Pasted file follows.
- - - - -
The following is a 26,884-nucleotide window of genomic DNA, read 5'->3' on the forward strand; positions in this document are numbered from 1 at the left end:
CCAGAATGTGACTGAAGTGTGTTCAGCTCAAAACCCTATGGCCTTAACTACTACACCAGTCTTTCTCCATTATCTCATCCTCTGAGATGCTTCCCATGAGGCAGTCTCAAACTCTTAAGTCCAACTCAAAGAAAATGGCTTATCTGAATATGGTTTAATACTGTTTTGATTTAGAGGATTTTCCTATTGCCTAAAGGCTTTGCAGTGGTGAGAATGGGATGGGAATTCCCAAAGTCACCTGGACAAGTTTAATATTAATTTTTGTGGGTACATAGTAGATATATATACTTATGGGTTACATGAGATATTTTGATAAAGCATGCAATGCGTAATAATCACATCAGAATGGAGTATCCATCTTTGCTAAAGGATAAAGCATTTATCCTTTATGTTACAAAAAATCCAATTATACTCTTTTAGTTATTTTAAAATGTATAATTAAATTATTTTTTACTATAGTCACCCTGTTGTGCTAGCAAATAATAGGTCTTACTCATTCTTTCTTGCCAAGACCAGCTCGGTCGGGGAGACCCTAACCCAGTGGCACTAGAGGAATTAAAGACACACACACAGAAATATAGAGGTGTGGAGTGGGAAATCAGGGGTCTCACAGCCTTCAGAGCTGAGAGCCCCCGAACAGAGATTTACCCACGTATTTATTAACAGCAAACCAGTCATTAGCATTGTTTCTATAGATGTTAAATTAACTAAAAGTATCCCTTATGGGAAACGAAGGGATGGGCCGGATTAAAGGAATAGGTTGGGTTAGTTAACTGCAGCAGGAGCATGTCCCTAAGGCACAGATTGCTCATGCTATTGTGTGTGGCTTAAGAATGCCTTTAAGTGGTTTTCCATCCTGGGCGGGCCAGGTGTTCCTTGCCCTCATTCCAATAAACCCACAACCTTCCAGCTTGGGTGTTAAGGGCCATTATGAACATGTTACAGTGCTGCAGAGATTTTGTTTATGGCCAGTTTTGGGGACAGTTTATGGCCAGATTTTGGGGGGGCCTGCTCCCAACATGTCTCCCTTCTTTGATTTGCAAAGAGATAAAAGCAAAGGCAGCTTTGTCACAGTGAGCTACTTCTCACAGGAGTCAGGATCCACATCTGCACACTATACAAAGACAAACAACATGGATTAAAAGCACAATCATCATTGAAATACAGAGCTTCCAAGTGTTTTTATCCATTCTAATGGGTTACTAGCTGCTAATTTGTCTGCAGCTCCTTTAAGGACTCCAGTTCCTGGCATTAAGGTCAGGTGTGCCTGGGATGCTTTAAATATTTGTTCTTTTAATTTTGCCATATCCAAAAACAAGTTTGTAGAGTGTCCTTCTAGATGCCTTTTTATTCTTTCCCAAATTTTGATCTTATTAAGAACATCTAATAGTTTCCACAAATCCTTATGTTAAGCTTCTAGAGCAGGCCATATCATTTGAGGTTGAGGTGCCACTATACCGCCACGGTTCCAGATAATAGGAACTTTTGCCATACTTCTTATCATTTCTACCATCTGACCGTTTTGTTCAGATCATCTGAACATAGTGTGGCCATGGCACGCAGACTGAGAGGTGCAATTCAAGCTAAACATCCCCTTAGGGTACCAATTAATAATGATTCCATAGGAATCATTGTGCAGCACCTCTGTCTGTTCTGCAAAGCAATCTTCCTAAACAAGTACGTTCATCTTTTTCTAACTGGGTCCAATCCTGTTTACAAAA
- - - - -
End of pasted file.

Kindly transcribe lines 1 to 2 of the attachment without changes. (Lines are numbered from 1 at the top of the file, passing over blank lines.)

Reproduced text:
The following is a 26,884-nucleotide window of genomic DNA, read 5'->3' on the forward strand; positions in this document are numbered from 1 at the left end:
CCAGAATGTGACTGAAGTGTGTTCAGCTCAAAACCCTATGGCCTTAACTACTACACCAGTCTTTCTCCATTATCTCATCCTCTGAGATGCTTCCCATGAGGCAGTCTCAAACTCTTAAGTCCAACTCAAAGAAAATGGCTTATCTGAATATGGTTTAATACTGTTTTGATTTAGAGGATTTTCCTATTGCCTAAAGGCTTTGCAGTGGTGAGAATGGGATGGGAATTCCCAAAGTCACCTGGACAAGTTTAATATTAATTTTTGTGGGTACATAGTAGATATATATACTTATGGGTTACATGAGATATTTTGATAAAGCATGCAATGCGTAATAATCACATCAGAATGGAGTATCCATCTTTGCTAAAGGATAAAGCATTTATCCTTTATGTTACAAAAAATCCAATTATACTCTTTTAGTTATTTTAAAATGTATAATTAAATTATTTTTTACTATAGTCACCCTGTTGTGCTAGCAAATAATAGGTCTTACTCATTCTTTCTTGCCAAGACCAGCTCGGTCGGGGAGACCCTAACCCAGTGGCACTAGAGGAATTAAAGACACACACACAGAAATATAGAGGTGTGGAGTGGGAAATCAGGGGTCTCACAGCCTTCAGAGCTGAGAGCCCCCGAACAGAGATTTACCCACGTATTTATTAACAGCAAACCAGTCATTAGCATTGTTTCTATAGATGTTAAATTAACTAAAAGTATCCCTTATGGGAAACGAAGGGATGGGCCGGATTAAAGGAATAGGTTGGGTTAGTTAACTGCAGCAGGAGCATGTCCCTAAGGCACAGATTGCTCATGCTATTGTGTGTGGCTTAAGAATGCCTTTAAGTGGTTTTCCATCCTGGGCGGGCCAGGTGTTCCTTGCCCTCATTCCAATAAACCCACAACCTTCCAGCTTGGGTGTTAAGGGCCATTATGAACATGTTACAGTGCTGCAGAGATTTTGTTTATGGCCAGTTTTGGGGACAGTTTATGGCCAGATTTTGGGGGGGCCTGCTCCCAACATGTCTCCCTTCTTTGATTTGCAAAGAGATAAAAGCAAAGGCAGCTTTGTCACAGTGAGCTACTTCTCACAGGAGTCAGGATCCACATCTGCACACTATACAAAGACAAACAACATGGATTAAAAGCACAATCATCATTGAAATACAGAGCTTCCAAGTGTTTTTATCCATTCTAATGGGTTACTAGCTGCTAATTTGTCTGCAGCTCCTTTAAGGACTCCAGTTCCTGGCATTAAGGTCAGGTGTGCCTGGGATGCTTTAAATATTTGTTCTTTTAATTTTGCCATATCCAAAAACAAGTTTGTAGAGTGTCCTTCTAGATGCCTTTTTATTCTTTCCCAAATTTTGATCTTATTAAGAACATCTAATAGTTTCCACAAATCCTTATGTTAAGCTTCTAGAGCAGGCCATATCATTTGAGGTTGAGGTGCCACTATACCGCCACGGTTCCAGATAATAGGAACTTTTGCCATACTTCTTATCATTTCTACCATCTGACCGTTTTGTTCAGATCATCTGAACATAGTGTGGCCATGGCACGCAGACTGAGAGGTGCAATTCAAGCTAAACATCCCCTTAGGGTACCAATTAATAATGATTCCATAGGAATCATTGTGCAGCACCTCTGTCTGTTCTGCAAAGCAATCTTCCTAAACAAGTACGTTCATCTTTTTCTAACTGGGTCCAATCCTGTTTACAAAA